National News Roundup
A national advertising campaign designed to reveal "gross distortions" in the television spots sponsored by the National Education Association began in Washington this month.
The campaign, developed and funded by a conservative Washington group called the National Council for Better Education, satirizes the nea's new national television advertisements, said Linda Clark, a spokesman for the group.
A self-described "anti-nea" organization that says it has 30,000 members, it was established last year to provide "a balance" to the nea's "radical" policies and union activities, according to its executive director, Sally Reed.
The ncbe's advertising message, carried on network television in Washington Oct. 9-11, will also be aired nationally during this school year, Ms. Clark said.
In addition to the $25,000 advertising campaign, Ms. Clark said, the organization will organize a "Professional Educators Guild" this year. The guild will provide health and consumer benefits to teachers but will not engage in collective bargaining or strike activities, she said.
The national executive board of the Boy Scouts of America has passed a resolution that reaffirms the right of members to define God in their own terms, clearing the way for the promotion of a 15-year-old West Virginian to the rank of Life Scout.
The boy, Paul Trout, received national attention last spring when his promotion within the Boy Scouts was denied after he told his local review board that he did not believe in God as a supreme being.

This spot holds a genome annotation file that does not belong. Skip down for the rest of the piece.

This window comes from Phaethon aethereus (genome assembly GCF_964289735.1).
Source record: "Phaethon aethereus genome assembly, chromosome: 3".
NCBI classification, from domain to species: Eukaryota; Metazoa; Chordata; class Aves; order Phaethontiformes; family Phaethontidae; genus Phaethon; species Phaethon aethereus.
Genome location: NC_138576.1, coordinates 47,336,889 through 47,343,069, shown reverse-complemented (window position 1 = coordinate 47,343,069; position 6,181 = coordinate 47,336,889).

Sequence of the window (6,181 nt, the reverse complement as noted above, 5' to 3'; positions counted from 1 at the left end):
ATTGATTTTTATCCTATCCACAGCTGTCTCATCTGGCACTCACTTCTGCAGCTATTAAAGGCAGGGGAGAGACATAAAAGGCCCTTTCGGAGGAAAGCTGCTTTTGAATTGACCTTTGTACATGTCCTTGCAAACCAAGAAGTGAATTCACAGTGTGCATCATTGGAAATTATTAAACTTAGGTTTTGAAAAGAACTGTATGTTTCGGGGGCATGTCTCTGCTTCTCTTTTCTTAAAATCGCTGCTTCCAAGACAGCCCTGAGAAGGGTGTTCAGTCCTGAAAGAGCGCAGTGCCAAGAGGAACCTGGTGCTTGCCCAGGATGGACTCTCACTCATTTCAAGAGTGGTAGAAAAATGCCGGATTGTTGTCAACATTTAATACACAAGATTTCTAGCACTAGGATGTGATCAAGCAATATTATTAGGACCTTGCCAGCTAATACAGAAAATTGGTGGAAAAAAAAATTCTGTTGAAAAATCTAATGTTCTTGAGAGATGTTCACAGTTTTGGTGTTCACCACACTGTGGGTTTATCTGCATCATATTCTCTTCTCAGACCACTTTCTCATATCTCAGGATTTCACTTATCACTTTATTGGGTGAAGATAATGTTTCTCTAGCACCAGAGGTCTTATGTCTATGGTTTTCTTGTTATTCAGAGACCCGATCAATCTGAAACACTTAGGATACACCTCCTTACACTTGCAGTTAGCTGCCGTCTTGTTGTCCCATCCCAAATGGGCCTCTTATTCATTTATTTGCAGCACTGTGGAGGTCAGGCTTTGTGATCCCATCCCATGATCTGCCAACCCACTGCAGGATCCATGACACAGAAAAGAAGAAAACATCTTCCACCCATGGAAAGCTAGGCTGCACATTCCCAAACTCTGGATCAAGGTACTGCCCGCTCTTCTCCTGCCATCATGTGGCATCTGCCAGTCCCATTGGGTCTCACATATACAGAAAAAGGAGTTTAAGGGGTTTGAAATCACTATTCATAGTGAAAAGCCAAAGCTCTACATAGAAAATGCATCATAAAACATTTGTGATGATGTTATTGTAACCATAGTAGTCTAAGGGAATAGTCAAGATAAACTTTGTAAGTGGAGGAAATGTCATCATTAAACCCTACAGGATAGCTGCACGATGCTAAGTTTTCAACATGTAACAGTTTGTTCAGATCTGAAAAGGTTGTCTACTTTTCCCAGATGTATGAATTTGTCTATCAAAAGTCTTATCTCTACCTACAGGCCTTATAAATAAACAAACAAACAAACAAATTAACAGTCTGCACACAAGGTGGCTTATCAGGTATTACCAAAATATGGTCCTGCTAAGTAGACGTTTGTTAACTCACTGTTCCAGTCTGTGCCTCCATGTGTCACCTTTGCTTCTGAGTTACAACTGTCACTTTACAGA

The resolution approved by the national board this month reads, in part: "While not intending to define what constitutes belief in God, the Boy Scouts of America is proud to reaffirm the Scout Oath and its declaration of duty to God."
The change will remove the wording "Supreme Being" from scout literature, which had been wrongly interpreted to be a definition of God, according to Raul Chavez, a spokesman for the Boy Scouts. The organization has always permitted individuals to interpret the meaning of God themselves, he said.
The Trout youth was never officially removed from the national roll of Boy Scouts, Mr. Chavez said, and his promotion was granted when he said he could subscribe to the new Scout Oath in good conscience.
The Ford Foundation plans to give $2.25 million over the next three years to state and local government agencies that have devised innovative programs to meet educational or human-services needs.
The grants, ranging from $25,000 to $100,000, will be distributed to 10 state or local agencies each year for the next three years. The aim of the grants, according to Franklin A. Thomas, president of the Ford Foundation, is to try to compensate such agencies for cutbacks in federal financing.
"Our new program is meant to acknowledge [the agencies'] achievements, to give them national recognition and financial support, and to encourage replication of successful programs," he said.
The deadline for applications for the first group of awards is Jan. 15. The winners will be announced next September.